Mohs Micrographic Surgery: Past, Present, and Future


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Abstract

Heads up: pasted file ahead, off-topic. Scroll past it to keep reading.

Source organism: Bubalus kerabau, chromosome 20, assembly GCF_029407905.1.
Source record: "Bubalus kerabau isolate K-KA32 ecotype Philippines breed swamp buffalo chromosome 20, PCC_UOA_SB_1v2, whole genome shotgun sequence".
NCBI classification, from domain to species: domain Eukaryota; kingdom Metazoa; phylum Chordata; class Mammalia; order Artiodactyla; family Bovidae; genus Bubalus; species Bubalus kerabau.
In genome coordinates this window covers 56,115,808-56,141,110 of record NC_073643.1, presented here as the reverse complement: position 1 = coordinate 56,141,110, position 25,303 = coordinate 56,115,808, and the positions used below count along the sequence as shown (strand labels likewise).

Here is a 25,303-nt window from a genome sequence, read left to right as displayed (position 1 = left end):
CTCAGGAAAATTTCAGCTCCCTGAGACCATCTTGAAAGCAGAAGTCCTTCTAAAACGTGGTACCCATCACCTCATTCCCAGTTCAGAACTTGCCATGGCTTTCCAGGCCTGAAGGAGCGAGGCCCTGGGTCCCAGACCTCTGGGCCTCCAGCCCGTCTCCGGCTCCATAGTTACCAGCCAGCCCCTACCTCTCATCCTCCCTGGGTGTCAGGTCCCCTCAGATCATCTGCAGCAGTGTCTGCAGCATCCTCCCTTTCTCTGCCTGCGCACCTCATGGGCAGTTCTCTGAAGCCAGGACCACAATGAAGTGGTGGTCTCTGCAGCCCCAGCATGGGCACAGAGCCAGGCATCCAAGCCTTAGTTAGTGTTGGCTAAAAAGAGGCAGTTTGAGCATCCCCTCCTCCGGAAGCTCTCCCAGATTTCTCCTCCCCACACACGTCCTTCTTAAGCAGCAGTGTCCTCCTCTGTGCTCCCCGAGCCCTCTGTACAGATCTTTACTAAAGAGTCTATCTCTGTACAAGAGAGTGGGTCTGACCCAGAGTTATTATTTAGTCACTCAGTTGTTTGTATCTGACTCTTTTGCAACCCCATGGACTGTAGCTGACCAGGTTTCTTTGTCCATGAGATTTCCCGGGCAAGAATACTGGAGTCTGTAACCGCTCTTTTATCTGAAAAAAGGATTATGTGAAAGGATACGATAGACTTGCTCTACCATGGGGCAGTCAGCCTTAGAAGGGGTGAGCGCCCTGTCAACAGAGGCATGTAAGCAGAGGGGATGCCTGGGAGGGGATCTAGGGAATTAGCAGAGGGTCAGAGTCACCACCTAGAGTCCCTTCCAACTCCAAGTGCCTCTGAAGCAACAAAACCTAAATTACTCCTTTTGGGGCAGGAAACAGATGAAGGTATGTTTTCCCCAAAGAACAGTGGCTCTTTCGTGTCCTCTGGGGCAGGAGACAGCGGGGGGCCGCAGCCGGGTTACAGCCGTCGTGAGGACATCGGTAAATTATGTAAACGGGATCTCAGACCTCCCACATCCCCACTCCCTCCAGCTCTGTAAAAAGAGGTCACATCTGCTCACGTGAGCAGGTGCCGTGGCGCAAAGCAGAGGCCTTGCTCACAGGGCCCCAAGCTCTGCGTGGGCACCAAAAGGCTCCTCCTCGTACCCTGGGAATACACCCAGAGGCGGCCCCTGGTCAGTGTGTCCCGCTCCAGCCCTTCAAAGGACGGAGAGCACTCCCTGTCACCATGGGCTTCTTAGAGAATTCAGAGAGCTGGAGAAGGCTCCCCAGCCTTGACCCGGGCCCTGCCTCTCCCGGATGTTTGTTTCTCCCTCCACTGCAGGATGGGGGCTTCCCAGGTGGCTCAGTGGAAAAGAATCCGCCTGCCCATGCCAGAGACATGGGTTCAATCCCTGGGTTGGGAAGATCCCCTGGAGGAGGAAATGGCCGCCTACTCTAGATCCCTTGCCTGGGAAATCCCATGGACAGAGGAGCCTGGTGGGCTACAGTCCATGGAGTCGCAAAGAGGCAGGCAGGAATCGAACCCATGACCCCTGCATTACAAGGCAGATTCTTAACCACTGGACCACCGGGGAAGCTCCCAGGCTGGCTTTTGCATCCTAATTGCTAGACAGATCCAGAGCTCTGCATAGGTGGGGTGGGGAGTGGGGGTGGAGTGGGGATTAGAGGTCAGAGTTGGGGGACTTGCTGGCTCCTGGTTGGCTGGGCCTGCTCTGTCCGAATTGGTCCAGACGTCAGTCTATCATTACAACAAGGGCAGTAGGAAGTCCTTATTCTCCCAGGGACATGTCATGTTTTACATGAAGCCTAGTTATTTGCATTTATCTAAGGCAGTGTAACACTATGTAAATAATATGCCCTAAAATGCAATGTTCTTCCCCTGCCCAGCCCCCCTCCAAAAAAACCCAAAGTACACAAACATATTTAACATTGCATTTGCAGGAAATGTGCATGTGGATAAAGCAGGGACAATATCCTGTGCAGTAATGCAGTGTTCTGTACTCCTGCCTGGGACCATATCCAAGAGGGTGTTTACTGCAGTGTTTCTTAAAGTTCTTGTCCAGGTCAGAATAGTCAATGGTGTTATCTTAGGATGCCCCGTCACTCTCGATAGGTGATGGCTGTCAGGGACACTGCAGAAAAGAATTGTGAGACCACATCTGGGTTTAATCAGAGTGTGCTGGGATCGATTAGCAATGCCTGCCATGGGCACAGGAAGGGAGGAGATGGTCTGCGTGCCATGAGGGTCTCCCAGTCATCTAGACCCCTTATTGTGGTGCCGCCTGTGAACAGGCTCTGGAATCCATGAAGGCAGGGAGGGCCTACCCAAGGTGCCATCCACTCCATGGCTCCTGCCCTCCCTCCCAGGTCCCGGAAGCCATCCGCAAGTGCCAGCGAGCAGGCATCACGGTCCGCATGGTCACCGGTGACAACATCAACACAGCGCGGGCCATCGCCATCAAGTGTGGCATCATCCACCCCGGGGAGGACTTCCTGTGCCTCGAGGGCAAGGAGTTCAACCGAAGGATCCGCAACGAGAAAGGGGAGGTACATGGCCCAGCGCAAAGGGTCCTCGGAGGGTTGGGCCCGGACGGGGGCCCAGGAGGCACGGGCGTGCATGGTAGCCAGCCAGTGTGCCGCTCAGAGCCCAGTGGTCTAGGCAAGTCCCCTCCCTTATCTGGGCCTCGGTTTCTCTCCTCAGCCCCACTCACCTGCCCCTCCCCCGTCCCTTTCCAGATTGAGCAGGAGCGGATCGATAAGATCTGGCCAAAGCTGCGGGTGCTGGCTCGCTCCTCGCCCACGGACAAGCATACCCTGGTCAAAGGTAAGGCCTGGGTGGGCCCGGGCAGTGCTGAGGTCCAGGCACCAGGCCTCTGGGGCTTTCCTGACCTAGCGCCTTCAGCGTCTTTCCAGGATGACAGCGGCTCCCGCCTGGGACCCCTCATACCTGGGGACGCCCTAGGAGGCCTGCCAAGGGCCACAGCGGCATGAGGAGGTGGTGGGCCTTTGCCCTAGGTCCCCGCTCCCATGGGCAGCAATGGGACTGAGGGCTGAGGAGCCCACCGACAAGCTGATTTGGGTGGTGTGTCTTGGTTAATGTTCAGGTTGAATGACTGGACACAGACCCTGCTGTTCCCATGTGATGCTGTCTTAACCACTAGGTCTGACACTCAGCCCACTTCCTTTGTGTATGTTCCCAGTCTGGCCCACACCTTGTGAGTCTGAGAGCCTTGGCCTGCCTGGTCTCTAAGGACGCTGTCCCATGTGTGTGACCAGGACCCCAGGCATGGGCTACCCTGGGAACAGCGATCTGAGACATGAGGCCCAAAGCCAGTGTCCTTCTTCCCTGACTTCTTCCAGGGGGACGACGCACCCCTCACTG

BACKGROUNDMohs micrographic surgery (MMS) is a frequently used technique that provides total margin visualization for treatment of skin neoplasms.OBJECTIVETo provide a comprehensive review of MMS literature, focusing on its origins, evidence behind present-day uses of MMS, and future directions.METHODSA literature search was conducted using PubMed to identify articles pertaining to MMS.RESULTSThe fresh frozen technique led to widespread use of MMS in the 1970s. One randomized controlled trial and several large prospective studies have demonstrated low recurrence rates for treatment of nonmelanoma skin cancer (NMSC). MMS, when compared with surgical excision, also achieved a statistically significant higher cure rate for treatment of recurrent NMSC. Studies have demonstrated low recurrence for the treatment of melanoma and melanoma in situ with MMS. MMS has also been shown to effectively treat several rare cutaneous neoplasms. The future of MMS is likely to include the adoption of noninvasive imaging, immunostaining, and digital technology.CONCLUSIONMohs micrographic surgery is an effective treatment modality for numerous cutaneous neoplasms. It has achieved statistically significant superiority to surgical excision for the treatment of recurrent and high-risk NMSC. The future is likely to see increased use of noninvasive imaging, immunostaining, and digital technology.

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